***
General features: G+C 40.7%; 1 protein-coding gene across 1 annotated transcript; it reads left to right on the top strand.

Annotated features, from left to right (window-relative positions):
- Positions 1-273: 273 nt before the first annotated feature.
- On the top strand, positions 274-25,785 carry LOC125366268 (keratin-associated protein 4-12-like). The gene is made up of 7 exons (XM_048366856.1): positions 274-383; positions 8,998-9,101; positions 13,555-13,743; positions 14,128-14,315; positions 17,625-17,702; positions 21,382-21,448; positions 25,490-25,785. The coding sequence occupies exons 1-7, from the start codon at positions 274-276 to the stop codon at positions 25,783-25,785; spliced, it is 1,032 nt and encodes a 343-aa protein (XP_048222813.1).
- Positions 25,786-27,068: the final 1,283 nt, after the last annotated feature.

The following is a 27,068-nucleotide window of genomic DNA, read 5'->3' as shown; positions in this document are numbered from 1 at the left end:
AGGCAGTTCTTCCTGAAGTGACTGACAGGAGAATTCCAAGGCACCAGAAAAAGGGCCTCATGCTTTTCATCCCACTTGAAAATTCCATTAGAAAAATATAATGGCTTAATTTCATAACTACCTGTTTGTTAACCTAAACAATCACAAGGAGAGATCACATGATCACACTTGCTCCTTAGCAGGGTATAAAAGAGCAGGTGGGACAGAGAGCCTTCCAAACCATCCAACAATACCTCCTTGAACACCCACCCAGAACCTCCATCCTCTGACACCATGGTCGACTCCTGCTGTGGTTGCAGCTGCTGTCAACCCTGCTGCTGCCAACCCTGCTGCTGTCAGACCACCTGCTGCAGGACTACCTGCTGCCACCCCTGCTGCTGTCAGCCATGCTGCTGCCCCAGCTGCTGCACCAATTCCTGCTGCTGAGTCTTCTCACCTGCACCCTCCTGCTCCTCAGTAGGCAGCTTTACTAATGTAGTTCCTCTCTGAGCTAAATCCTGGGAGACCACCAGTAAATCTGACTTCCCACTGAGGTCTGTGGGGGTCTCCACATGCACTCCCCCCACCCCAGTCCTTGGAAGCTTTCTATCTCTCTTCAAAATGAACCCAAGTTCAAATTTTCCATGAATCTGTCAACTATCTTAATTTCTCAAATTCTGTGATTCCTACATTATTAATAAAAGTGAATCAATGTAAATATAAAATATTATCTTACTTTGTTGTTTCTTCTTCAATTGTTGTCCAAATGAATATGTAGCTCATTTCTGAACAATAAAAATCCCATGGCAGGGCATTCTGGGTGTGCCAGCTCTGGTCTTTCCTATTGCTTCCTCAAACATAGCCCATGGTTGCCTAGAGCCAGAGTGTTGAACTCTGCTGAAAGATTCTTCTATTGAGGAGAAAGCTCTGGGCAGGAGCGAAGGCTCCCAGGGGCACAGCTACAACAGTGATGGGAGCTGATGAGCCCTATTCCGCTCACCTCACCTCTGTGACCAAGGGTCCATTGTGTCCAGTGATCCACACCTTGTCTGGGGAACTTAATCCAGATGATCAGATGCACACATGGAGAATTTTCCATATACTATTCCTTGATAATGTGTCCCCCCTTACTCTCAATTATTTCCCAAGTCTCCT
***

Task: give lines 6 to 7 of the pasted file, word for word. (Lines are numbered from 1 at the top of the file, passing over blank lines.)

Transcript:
The following is a 27,068-nucleotide window of genomic DNA, read 5'->3' as shown; positions in this document are numbered from 1 at the left end:
AGGCAGTTCTTCCTGAAGTGACTGACAGGAGAATTCCAAGGCACCAGAAAAAGGGCCTCATGCTTTTCATCCCACTTGAAAATTCCATTAGAAAAATATAATGGCTTAATTTCATAACTACCTGTTTGTTAACCTAAACAATCACAAGGAGAGATCACATGATCACACTTGCTCCTTAGCAGGGTATAAAAGAGCAGGTGGGACAGAGAGCCTTCCAAACCATCCAACAATACCTCCTTGAACACCCACCCAGAACCTCCATCCTCTGACACCATGGTCGACTCCTGCTGTGGTTGCAGCTGCTGTCAACCCTGCTGCTGCCAACCCTGCTGCTGTCAGACCACCTGCTGCAGGACTACCTGCTGCCACCCCTGCTGCTGTCAGCCATGCTGCTGCCCCAGCTGCTGCACCAATTCCTGCTGCTGAGTCTTCTCACCTGCACCCTCCTGCTCCTCAGTAGGCAGCTTTACTAATGTAGTTCCTCTCTGAGCTAAATCCTGGGAGACCACCAGTAAATCTGACTTCCCACTGAGGTCTGTGGGGGTCTCCACATGCACTCCCCCCACCCCAGTCCTTGGAAGCTTTCTATCTCTCTTCAAAATGAACCCAAGTTCAAATTTTCCATGAATCTGTCAACTATCTTAATTTCTCAAATTCTGTGATTCCTACATTATTAATAAAAGTGAATCAATGTAAATATAAAATATTATCTTACTTTGTTGTTTCTTCTTCAATTGTTGTCCAAATGAATATGTAGCTCATTTCTGAACAATAAAAATCCCATGGCAGGGCATTCTGGGTGTGCCAGCTCTGGTCTTTCCTATTGCTTCCTCAAACATAGCCCATGGTTGCCTAGAGCCAGAGTGTTGAACTCTGCTGAAAGATTCTTCTATTGAGGAGAAAGCTCTGGGCAGGAGCGAAGGCTCCCAGGGGCACAGCTACAACAGTGATGGGAGCTGATGAGCCCTATTCCGCTCACCTCACCTCTGTGACCAAGGGTCCATTGTGTCCAGTGATCCACACCTTGTCTGGGGAACTTAATCCAGATGATCAGATGCACACATGGAGAATTTTCCATATACTATTCCTTGATAATGTGTCCCCCCTTACTCTCAATTATTTCCCAAGTCTCCT